Recent events in my life have led me to think a lot about serving and giving. My husband became very ill and was in and out of hospitals for a short time. The hospital stays were brutal, but the real work began when he was released and we went home. Caring for my husband and trying to maintain our home at “my” standard was leaving me exhausted to the point that I feared I would also become ill. I recall praying to our heavenly Father and asking Him for the strength and health to continue at what was a dangerously reckless pace.
After praying this prayer, it occurred to me that a younger family member needed money. So, I called to ask if she would come over to vacuum, in exchange for which I would pay her. It seemed like a win-win situation, so I was unprepared for her “No, thank you” answer.
I really needed help. When my sister heard about what had happened, she offered to come over and vacuum the house for free—but I turned her down. Well, she showed up at my home anyway, bringing her husband and her own vacuum! The two of them vacuumed, washed dishes, and generally restored my home to a “company clean” state. I was deeply thankful for their love and service.
Afterward, I thought about what I had done, and what had happened as a result. I certainly had needed help. So, why had I turned down my sister’s offer of help? I realized that I was reluctant to express my need for help to anyone other than God.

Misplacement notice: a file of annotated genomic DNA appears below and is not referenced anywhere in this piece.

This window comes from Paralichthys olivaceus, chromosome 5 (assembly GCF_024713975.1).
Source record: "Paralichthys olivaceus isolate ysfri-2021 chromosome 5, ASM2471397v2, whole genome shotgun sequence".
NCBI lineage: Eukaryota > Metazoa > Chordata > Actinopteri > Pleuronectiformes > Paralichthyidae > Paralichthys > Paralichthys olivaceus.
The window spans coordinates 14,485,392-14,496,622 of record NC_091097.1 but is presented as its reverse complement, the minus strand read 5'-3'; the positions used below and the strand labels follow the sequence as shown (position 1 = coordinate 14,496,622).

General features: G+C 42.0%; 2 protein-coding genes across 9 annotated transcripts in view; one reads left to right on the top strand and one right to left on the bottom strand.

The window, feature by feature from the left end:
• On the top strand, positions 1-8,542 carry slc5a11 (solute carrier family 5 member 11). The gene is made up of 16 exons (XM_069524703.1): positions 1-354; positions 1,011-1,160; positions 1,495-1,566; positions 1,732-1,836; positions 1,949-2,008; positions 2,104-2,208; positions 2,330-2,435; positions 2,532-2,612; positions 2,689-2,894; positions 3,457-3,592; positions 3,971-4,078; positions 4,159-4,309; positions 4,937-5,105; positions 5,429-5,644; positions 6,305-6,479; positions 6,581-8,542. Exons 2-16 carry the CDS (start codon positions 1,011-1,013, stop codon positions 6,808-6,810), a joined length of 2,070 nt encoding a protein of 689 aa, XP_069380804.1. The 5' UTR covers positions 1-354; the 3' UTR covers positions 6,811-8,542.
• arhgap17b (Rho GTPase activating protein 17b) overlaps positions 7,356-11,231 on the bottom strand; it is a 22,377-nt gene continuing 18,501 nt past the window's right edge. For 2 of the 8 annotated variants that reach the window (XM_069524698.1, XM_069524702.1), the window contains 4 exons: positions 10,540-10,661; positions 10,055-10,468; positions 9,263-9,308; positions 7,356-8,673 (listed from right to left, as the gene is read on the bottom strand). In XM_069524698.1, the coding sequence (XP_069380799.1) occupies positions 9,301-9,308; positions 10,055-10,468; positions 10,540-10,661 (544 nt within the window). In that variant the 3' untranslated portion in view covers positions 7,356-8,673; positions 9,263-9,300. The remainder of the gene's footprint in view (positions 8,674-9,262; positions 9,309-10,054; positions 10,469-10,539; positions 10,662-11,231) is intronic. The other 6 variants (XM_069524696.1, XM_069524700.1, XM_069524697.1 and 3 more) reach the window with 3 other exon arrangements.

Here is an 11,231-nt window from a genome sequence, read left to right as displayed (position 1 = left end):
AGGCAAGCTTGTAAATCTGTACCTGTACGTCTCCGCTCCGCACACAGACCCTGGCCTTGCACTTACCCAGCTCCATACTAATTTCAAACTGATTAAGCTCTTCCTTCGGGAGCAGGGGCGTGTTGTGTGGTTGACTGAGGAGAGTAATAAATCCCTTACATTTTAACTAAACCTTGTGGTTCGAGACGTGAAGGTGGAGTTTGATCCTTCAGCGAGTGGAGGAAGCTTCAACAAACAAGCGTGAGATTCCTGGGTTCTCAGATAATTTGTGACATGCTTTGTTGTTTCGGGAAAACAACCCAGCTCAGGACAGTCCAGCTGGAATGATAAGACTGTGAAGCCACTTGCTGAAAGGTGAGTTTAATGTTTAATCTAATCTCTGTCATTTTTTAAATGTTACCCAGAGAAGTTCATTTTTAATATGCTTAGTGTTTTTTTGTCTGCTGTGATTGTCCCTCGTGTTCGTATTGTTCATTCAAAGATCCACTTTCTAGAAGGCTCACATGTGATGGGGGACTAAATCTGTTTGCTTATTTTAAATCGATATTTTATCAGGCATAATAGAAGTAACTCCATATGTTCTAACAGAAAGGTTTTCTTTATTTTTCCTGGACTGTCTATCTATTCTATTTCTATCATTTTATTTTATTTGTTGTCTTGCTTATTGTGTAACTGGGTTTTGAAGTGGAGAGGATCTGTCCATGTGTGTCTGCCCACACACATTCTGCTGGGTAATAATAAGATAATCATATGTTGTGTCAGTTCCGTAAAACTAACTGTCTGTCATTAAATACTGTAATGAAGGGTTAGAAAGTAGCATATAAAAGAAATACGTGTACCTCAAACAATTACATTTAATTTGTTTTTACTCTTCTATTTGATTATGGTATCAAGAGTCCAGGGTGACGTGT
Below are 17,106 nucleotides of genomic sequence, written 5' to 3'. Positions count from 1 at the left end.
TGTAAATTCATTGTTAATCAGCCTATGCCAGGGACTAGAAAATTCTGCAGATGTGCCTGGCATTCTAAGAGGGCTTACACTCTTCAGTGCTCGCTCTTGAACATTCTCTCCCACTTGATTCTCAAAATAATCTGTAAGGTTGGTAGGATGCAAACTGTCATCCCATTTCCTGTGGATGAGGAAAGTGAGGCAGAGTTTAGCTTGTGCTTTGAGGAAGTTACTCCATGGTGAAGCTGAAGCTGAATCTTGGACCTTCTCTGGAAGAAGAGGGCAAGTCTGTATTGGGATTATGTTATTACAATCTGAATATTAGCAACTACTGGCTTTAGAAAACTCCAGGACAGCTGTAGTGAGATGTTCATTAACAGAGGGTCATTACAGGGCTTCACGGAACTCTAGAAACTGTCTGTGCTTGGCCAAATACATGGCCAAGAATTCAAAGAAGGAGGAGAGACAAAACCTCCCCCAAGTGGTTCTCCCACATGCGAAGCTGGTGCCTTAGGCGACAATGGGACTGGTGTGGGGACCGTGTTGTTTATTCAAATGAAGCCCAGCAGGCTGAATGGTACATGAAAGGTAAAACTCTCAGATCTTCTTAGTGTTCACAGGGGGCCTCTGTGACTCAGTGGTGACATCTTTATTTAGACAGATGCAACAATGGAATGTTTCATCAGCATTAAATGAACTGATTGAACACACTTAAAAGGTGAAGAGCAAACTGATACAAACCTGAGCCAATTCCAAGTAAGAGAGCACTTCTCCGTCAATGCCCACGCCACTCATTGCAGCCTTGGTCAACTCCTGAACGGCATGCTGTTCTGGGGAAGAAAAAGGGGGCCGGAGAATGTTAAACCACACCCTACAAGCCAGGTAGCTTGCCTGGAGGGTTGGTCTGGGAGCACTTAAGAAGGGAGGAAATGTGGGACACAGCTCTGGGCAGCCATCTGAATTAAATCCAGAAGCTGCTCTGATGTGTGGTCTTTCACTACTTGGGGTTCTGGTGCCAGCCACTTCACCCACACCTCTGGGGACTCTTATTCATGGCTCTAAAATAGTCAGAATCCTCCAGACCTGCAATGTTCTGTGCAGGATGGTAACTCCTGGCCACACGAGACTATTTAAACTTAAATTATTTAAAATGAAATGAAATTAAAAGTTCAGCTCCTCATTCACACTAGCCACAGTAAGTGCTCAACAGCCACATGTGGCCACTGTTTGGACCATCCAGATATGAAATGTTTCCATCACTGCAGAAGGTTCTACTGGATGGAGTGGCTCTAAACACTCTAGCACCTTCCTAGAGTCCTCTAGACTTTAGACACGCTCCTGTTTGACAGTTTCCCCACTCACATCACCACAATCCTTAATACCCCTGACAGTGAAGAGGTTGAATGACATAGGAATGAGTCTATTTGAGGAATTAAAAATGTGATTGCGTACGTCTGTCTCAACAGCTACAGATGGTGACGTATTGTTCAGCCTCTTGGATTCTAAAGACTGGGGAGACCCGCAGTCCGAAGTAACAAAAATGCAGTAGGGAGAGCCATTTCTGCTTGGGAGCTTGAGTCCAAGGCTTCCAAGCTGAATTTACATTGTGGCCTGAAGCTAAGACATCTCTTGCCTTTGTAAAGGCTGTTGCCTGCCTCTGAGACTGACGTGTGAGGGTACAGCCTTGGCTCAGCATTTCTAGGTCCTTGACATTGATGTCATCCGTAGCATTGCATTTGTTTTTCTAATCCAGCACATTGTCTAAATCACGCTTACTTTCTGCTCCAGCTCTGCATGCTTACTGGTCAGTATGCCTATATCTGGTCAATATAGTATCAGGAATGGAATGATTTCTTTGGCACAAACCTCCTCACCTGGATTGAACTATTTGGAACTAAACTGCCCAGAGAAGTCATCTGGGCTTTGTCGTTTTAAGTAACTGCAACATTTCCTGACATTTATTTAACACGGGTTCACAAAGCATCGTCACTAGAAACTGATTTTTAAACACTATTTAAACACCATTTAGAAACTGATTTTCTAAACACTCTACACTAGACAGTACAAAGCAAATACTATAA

This reminded me of the story of the man who was standing on a rooftop to escape the floodwaters below. He prayed for rescue, and God sent a rowboat, then a motorboat, and finally a helicopter. But the man turned down all help, because he was waiting for God to rescue him. God had sent help, but not in the way the man expected.
Like that man, I had turned down the offer of help. In part, I did so because of a false sense of pride; I liked to see myself as the one who would help and serve others, not the one being helped and served. After all, I had thought, it is more blessed to give than to receive (Acts 20:35).
I would have let this false pride destroy me (Proverbs 16:18), but our merciful Father answered my prayer in a way that forced me to set aside my pride. I learned to graciously accept the help offered not only by my sister, but by other members of God’s Church, who provided meals and encouragement to help me through a difficult time.
Through all of this, I learned how to be served. Empathy for others, and the desire to ensure the well-being of those around her, are usually part of a woman’s nature. We like to serve. We often reach out to help others, with little or no thought of being the recipients of help. Yet, at some point in each woman’s life, she will need help. And, when that time comes, it is our responsibility to accept the help we are offered. If no help is offered in our time of need, we need to let someone know what our needs are. When we hear, “It is more blessed to give than to receive,” we need to remember that this says it is blessed to receive—and unless there is a receiver, there can be no giver. We as women, givers though we may be, must always remain grateful for the help God gives us through the hands of others around us.